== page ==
According to the Council for Textile Recycling (2014), 85% percent of all textiles are going directly into landfills rather than being recycled or reused. This is a huge problem because natural textiles biodegrade in landfills, producing CO2 and methane emissions which contribute to climate change; while synthetic materials do not biodegrade and instead stay forever in landfills.
Solving this problem would require all textiles to be collected and diverted from the waste stream. This is a simple solution in theory, however the processes required to achieve it are complex. It requires the consolidated efforts of numerous stakeholder groups and millions of citizens.
The solution also depends upon changes in social and technological processes. New social developments have increased awareness about the problem and inculcated a desire to solve it, offering an opportunity for change.
However, conflicting interests surrounding textile diversion, coupled with a lack of industry, governmental, and academic perspectives, has contributed to the uncertainty about how to solve the issue of textile waste.
This is why Fashion Takes Action formed and convened The Ontario Textile Diversion Collaborative from 2017-2020, funded by the Ontario Trillium Foundation Collective Impact grant. More than 40 stakeholders from across the value chain came together in an effort to minimize the number of textiles going into landfill by increasing the rate of textile diversion, and encouraging the development of a textile recycling industry in Ontario. Our stakeholders included municipalities, academics, brand owners, retailers and industry organizations, NGOs, textile collectors and charities.
We began the work by holding two separate 2 day labs for a total of 4 days in fall 2017. The first 2 days focused on textile waste diversion, and the second 2 days on recycling.
Our convening question was: “How can we reduce the amount of textiles going into landfill while ensuring the material will be efficiently reused, repurposed or recycled?”
The Labs also allowed us to begin to form structure for the various working groups that were needed to achieve our collective desired outcomes. These working groups were governed by a leadership committee that developed campaigns and policy positions based on research, discussions, workshops and experience.
The learning priorities of these working groups was as follows:
We supported the efforts of the Canadian Apparel Federation and Retail Council of Canada on the amendment of the Stuffed Articles Regulation. We recommended that the province of Ontario include textiles in their Environment Plan and define textiles as its own waste category. We also focused on the Federal Duty Drawback, working in collaboration with a legal advisory committee to explore the possibility of reversing this absurd legislation. Our goal was to instead reward retailers for reuse and recycling, rather than landfill or incineration. Read our report here.
Through a collaborative process in consultation with several Ontario municipalities, we developed a standardized waste audit template for them to track, in detail, the textiles showing up in their waste stream. Not only do we need to know the volume of textile waste in landfill, but many other characteristics around the type of textiles (ie clothing vs household textiles vs accessories) as well as the fibre composition (ie cotton, polyester, wool etc). This is information that should be gathered in an audit.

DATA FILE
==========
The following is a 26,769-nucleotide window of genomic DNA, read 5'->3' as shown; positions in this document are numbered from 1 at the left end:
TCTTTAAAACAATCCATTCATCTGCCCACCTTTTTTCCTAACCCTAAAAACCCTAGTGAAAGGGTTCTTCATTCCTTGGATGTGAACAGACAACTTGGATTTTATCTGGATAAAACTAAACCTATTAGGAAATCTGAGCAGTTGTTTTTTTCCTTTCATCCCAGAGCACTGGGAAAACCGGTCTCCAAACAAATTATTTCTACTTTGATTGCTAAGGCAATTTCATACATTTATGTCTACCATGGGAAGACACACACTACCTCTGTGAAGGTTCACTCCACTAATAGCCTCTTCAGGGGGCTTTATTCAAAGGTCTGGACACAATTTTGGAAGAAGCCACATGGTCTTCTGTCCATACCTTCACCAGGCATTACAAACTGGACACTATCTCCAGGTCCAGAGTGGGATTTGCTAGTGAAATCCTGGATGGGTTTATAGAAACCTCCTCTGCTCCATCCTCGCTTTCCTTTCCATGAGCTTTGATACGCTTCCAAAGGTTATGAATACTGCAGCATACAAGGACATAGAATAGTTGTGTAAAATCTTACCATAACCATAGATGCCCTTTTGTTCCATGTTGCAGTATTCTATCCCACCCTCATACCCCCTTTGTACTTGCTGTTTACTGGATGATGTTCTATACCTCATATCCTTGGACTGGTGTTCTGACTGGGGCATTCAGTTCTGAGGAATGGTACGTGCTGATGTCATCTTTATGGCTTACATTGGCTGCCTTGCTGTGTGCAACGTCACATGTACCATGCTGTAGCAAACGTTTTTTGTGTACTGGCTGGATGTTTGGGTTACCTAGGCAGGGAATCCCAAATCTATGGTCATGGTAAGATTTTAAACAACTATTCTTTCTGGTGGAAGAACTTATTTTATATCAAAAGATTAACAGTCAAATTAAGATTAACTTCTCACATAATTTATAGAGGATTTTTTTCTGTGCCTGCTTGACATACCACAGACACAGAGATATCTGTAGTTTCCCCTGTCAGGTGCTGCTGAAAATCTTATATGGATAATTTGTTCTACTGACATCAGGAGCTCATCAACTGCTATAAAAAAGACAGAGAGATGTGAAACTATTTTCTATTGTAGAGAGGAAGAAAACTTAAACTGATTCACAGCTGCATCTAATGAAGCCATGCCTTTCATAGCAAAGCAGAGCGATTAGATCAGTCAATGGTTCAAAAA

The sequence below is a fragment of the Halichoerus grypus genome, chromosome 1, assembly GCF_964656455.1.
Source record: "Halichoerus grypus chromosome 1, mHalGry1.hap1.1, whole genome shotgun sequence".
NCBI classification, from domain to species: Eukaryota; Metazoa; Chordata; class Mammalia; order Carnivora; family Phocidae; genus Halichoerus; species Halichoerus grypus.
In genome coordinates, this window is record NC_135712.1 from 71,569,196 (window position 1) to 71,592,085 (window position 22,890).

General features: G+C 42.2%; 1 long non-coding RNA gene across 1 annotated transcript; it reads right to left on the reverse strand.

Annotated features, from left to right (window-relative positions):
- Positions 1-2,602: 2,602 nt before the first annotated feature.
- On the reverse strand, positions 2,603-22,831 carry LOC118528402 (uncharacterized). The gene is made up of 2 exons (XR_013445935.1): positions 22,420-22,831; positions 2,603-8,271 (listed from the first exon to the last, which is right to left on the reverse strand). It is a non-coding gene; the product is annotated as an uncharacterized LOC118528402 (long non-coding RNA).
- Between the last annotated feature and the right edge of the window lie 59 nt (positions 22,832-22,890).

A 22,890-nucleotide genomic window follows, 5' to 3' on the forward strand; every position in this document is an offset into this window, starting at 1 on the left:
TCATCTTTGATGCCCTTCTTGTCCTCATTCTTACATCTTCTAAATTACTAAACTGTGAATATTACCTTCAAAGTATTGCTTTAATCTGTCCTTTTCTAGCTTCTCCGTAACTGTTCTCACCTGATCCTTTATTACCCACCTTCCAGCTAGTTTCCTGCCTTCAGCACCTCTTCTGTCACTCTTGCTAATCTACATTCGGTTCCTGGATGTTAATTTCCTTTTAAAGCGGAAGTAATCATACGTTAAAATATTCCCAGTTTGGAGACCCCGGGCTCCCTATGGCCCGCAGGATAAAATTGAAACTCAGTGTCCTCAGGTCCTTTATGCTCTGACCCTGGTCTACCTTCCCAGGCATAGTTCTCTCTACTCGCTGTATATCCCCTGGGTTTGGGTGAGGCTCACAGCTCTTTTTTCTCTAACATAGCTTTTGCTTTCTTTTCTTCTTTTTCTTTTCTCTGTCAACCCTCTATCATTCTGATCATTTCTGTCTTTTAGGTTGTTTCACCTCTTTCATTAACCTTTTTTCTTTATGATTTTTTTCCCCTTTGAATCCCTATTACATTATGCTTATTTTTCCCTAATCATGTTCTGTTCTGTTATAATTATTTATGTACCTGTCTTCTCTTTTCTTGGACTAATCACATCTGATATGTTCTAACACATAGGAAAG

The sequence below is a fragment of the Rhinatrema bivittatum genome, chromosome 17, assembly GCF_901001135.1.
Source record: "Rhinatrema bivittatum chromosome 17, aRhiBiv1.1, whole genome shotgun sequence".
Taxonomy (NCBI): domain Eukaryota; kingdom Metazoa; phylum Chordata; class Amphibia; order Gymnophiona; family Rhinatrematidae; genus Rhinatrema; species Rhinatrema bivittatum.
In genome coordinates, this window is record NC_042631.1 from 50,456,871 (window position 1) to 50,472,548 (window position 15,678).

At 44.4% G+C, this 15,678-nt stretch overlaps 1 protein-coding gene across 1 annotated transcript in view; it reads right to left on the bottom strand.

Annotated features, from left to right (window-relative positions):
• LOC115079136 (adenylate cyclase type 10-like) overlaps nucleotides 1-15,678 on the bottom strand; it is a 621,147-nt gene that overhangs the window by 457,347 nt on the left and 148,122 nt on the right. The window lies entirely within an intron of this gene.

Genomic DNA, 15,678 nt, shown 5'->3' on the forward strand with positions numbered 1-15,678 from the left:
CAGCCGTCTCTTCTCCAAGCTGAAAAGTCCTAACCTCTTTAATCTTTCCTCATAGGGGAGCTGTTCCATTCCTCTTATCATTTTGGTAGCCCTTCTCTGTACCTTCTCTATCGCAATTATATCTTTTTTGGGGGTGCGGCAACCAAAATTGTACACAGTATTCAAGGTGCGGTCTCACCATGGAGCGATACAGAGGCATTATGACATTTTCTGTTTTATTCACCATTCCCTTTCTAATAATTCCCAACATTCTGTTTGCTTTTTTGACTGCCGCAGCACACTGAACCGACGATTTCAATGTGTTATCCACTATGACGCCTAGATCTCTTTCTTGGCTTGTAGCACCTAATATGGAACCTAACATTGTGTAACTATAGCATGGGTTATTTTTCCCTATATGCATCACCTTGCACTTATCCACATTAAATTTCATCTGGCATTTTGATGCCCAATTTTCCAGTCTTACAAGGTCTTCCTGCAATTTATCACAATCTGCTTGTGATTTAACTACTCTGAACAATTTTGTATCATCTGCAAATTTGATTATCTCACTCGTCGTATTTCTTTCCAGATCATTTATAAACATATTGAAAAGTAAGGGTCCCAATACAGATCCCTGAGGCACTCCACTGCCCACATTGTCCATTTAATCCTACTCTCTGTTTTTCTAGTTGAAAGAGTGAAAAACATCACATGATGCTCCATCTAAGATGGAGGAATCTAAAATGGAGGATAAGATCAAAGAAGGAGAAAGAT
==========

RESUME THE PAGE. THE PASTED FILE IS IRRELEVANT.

The average person is confused about what to do with their unwanted textiles. Some donate to friends, family or their local charity, but the majority put them in the garbage. We hoped to change this behaviour through our public awareness campaign courtesy of Public Inc, which aimed to help citizens better understand the many forms of diversion, as well as the plain and simple fact that nothing belongs in the trash. In addition to our public awareness campaign, we regularly collaborated with organizations in Halifax, Vancouver, Montreal and London (UK) who are also working to address textile waste. And in April 2019 we brought these groups together at our Textile Diversion & Recycling Symposium at Seneca College, in order to facilitate communication and knowledge exchange.
According to our Theory of Change, if we were successful in our efforts to increase textile diversion rates from 15% to 50%, we also had to consider an alternative to shipping it all to the global south. Working with academics and engineers to develop prototypes, and engaging with various manufacturing sectors (buildings, automotive) through pilot programs, our goal was to demonstrate the business case to develop a local recycling industry. Our initial meeting with all the stakeholders was held as a dinner in January 2019, hosted by the Honourable Lieutenant Governor of Ontario at her private salon in Queen’s Park (see photo below). We thank Her Honour and her team for their incredible support of our initiative. However, this stream of funding was cut soon after and this working group did not make it much further. This is when we turned to Environment & Climate Change Canada to conduct Canada’s Textile Recycling Feasibility Study.